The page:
• A number of situations such as the Cuban Missile Crisis nearly caused a war between the USSR and the USA. These incidents demonstrated that the Soviets were willing both to confront the Western countries, and also to compromise.
47 of 54

Autocracy (2)

Repression and Reform

  • Alexander II - stuck closely to autocratic principles especially after 1866. Although he was willing to reform, his policies were still carried out with the need to preserve autocracy. Eg. he maintained respect for his authority by compensating serf owners after the 1861 Emancipation edict.
  • Alexander III - strongly believed that the slav people lack the intelligence to participate responsibly in a democratic political system.
  • Nicholas II - The October Manifesto of 1905 and the setting up of the reforms, though, was cushioned by the passing of the autocratic Fundamental Laws of 1906.
48 of 54

Dictatorship (2)

Implementation of Marxism-Leninism:

  • Leading a Bolshevik revolution against the Provisional Government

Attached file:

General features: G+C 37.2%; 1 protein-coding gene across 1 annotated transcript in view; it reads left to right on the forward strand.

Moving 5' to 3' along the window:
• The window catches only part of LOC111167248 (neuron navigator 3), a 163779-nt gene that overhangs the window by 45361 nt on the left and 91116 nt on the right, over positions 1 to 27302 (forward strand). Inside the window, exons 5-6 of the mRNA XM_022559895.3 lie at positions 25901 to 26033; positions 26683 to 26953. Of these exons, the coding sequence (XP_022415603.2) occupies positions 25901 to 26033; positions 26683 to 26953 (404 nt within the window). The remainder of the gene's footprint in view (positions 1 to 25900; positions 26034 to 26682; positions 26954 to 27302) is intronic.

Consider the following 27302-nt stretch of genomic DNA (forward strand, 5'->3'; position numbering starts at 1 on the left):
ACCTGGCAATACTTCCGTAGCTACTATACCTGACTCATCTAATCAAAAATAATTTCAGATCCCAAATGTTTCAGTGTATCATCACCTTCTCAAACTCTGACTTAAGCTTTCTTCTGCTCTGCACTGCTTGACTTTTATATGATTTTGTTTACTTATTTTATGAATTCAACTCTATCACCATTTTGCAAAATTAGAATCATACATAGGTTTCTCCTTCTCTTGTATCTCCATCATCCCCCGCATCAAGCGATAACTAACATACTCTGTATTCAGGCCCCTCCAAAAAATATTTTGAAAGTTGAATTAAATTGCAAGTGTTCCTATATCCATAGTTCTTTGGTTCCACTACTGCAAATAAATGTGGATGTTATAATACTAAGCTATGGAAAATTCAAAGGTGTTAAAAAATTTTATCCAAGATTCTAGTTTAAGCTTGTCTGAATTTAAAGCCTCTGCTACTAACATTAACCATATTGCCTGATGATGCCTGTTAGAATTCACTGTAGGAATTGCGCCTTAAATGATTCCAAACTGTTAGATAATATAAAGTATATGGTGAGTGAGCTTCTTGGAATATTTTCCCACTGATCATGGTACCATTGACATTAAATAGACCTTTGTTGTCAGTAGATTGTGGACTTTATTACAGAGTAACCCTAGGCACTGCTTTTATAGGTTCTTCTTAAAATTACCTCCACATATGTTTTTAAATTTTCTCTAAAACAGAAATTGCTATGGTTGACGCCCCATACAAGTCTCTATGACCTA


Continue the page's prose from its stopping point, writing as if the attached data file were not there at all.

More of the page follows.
• Engaging in a civil war from 1917 to 1921 against the opponents of the revolution.
  • Using War Communism to ensure that there was no drift from his close followers or those who he percieved should have supported Marxism-Leninism i.e proletariats and peasants. War communism was implemented with a degree of ruthlessness like that used by Alex III when he attempted Russification. Both used secret police to brutally enforce their policies.
  • Making concessions in the form of the NEP. This was to ensure the backing of moderate Bolsheviks.
49 of 54

Change and Continuity in Central Admission


  • The Communists mainly used:
  • the All-Russian congress of soviets and the Central Executive Committee. This was broadly similar to the Council of Minisiters used under the Tsars. The CEC was divided into 3 political offices: the Politburo, the Orgburo and the Ogburo.
  • The Council of Peope's Commissars ( Sovnarkom). Commisars were gov. minister who were given specific roles to play. In theory, Sovnarkom was accountable only to the CEC.
50 of 54

Changes to Urban Working Conditions